With plain ALSA there is alsa-restore.service which restores soundcard states after system restart (volumes, mute switches, etc.).

I'm interested how to achieve the same with PipeWire/WirePlumber. For some reason after restart my headphone output is muted, and some other settings are reset to some default state.

alsa-restore.service doesn't work, because PipeWire/WirePlumber overwrites the settings when started.

WirePlumber Lua configs are very complex and I'm unable to understand it. I'm asking for help.


1 Answer 1


Usually, on Linux systems with a graphical desktop user interface, the first program that shows up is the greeter, which renders the login screen. This greeter is executed in a systemd user context, which triggers the startup of user units (services) defined for all users. One of this units is Pipewire, which triggers the startup of WirePlumber.

When WirePlumber starts up, one of the first things it does by default is to restore previously stored routes, which are stored per-user and include volume configuration. If this fails, WirePlumber sets the volume to a default value of 40% for sinks, and 100% for sources.

Therefore, if your greeter is not WirePlumber-aware, it can reset the volume every time the login screen is shown, which is a change that is picked up by the WirePlumber instance for actual users on login, overwriting any previously stored volumes.

It is hard to say without further environment information if this particular problem affects you, but it seems to be a common problem that nevertheless is pretty hard to troubleshoot, so I think it's a possibility worth exploring. In my case, it happened with LightDM. The Debian Wiki has a section on PipeWire dedicated to this problem with SDDM.

Given that a greeter usually does not need to play audio, my preferred solution is to disable PipeWire from running altogether for the greeter user account. To do this, run the following commands on a terminal:

  1. Log in to a systemd session for the greeter user: sudo machinectl shell lightdm@ /bin/sh. Replace lightdm with the user your greeter runs under.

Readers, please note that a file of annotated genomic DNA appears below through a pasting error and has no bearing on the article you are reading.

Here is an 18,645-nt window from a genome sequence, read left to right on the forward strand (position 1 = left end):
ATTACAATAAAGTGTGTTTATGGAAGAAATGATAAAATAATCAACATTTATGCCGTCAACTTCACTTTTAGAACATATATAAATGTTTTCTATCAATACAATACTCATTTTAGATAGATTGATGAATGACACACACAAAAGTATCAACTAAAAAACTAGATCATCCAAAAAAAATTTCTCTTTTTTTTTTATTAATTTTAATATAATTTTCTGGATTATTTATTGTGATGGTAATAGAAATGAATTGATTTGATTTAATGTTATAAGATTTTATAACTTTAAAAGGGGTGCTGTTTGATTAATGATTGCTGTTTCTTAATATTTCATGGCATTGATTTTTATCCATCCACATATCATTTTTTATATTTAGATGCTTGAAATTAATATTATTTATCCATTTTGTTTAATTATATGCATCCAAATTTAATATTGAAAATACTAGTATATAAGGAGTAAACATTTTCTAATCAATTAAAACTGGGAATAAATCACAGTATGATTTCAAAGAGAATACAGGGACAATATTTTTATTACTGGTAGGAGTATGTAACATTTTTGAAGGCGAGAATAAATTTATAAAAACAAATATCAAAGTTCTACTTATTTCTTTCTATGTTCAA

2. Stop PipeWire and WirePlumber: systemctl --user stop pipewire.service pipewire.socket wireplumber.service wireplumber.socket
  3. Disable PipeWire and WirePlumber: systemctl --user disable pipewire.service pipewire.socket wireplumber.service wireplumber.socket
  4. As an extra safety net, mask PipeWire and WirePlumber: systemctl --user mask pipewire.service pipewire.socket wireplumber.service wireplumber.socket
  5. If all goes well, systemctl --user status wireplumber.service should report that the WirePlumber unit is inactive and masked, and it should not start again even if you repeat step 1. From this point onwards, only actual user logins will cause WirePlumber to start.
  • Worked perfectly for me. ALSA volume levels had been reset back to 30% every reboot, so I'd have to fix the volume levels in alsactl, then adjust another in pavucontrol. The hint to check the greeter user's home dir (gdm in my case) led me to be able to fix the greeter's monitor orientation too - sudo cp $HOME/.config/monitors.xml /var/lib/gdm3/.config/monitors.xml. Nice bonus.
    – lyngvi
    Commented Feb 24 at 22:00
  • Worked for me too! My Avantree Leaf had constantly had its volume set to zero after reboot until I followed your instructions to disable pipewire for sddm. Thanks so much for sharing this!
    – 3vi1
    Commented Apr 21 at 17:31

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